Mozilla’s message to MEPs appears to be gaining traction, says senior public policy manager at the non-profit
Mozilla has stepped up its efforts to dissuade EU lawmakers from forcing web browsers to recognize the validity of contentious web certificates created by the bloc.
The non-profit architect of the Firefox browser has launched a campaign urging Members of the European Parliament (MEPs) to amend proposals tabled by the European Commission (EC) that would oblige browsers to accept Qualified Website Authentication Certificates (QWACs).
The EU created QWACs in 2014 to validate a website’s professed identity and therefore – in theory – protect users from fraud, malware, and surveillance.
However, QWACs, which are based on somewhat discredited extended validation certificates, have failed to gain much of a foothold in the web ecosystem in the eight years since their introduction.
Mozilla argues that QWACs are inferior to the existing, longstanding web authentication ecosystem, and that the EC proposal would bypass “the critical first line of defense against cybercrime on the web”.
With MEPs expected to vote on the proposal in October, Mozilla launched a #SecurityRiskAhead campaign yesterday (July 13) with a carnival-style duck-fishing game pitched outside the European Parliament in Brussels.
Owen Bennett, Mozilla’s senior public policy manager for Europe, told The Daily Swig that Mozilla’s message appeared to be gaining traction.
The QWACs amendment – article 45.2 – was deleted from a recent draft report (PDF) for the EU’s digital identity framework in order to accommodate revisions, and various security-related amendments have already been tabled in parliament, he said.
An open letter urging a rethink, published in March by 38 security experts, was “a big turning point” in persuading MEPs, Bennett believes.
The Internet Society, Electronic Frontier Foundation (EFF), and the world’s largest certificate authority, Let’s Encrypt, have also campaigned against the proposal.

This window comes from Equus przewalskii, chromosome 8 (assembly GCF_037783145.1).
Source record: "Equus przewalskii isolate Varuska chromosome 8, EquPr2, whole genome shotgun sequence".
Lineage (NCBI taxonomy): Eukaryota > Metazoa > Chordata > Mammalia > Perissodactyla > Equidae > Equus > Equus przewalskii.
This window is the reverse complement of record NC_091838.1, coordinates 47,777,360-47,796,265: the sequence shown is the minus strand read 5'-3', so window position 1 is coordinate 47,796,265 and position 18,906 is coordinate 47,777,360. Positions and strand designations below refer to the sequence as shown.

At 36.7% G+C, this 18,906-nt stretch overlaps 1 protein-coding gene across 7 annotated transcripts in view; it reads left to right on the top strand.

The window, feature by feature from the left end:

The browser-led web authentication system in place sees certificated websites using the TLS-encrypted HTTPS protocol and displaying a padlock icon in the URL address bar to advertise their secure status.
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Web – or SSL – certificates are currently issued by more than 100 certificate authorities (CAs), which are vetted by Mozilla and other leading browser makers, including Google, Microsoft, and Apple.
Critics of QWACs, which are issued by ‘Trust Service Providers’ (TSPs) approved by governments of EU member states, argue that they cannot draw on comparable technical expertise and resources. They can also point to the fact that hundreds of millions of web users happily submit payment card details online as evidence that the status quo is widely, and justifiably, trusted.
Mozilla takes its message direct to MEPs by pitching up outside the European Parliament
Mozilla CSO Marshall Erwin warned that if the well-intentioned EC proposal were “copied elsewhere, the regulation will give the tools to governments to carry out state-sponsored surveillance of internet traffic”.
Mozilla cited large-scale snooping campaigns by Iran’s theocracy in 2011 and the governments of Kazakhstan and Mauritius in 2020 and 2021 respectively as examples of the activity the regulation could enable.
‘Ceiling on website security’
“Article 45 puts a ceiling on website security,” said Bennet. “It says you must accept QWACs, not put in place any additional protections, and not take action when a certificate authority is found to be compromised. For us that creates an untenable risk to Firefox users.”
The EU’s digital identity framework will be incorporated into the electronic Identification, Authentication, and Trust Services (eIDAS) regulation, which was enacted in 2014 to facilitate the emergence of a European internal market for trust services.
Bennett said the campaign was not seeking to “blow up the whole regulation”, but that Mozilla simply wanted “some small tweaks” to give browsers the “discretion to take action when an entity issuing QWACs doesn’t meet existing security standards or poses a security risk”.
A spokesperson for the European Commission told The Daily Swig:
The eIDAS Regulation is technology neutral. QWACs were introduced in 2014 as a means to enhance trust and reduce fraud and is used to ensure trusted transactions in the PSD2 environment (as a means for Payment Service Providers to identify).
The concerns raised by the browser community is based on an understanding of the technical implementation of the obligation to recognise QWACs which is not supported by the Commission legal proposal. The Commission proposal intends to achieve recognition of QWACs in the browser environment, which can be achieved without interfering with existing root store policies and web browser security requirement. There is no reason why a certificate issued as trustworthy according to EU law should not be recognised as such by the browser community.
In collaboration with the relevant standardisation bodies and the availability of commonly and globally accepted standards, the implementing act referred to in Article 45 will set out the technical specifications/references to the applicable standards which will enable the recognition of QWACs in accordance with the above.
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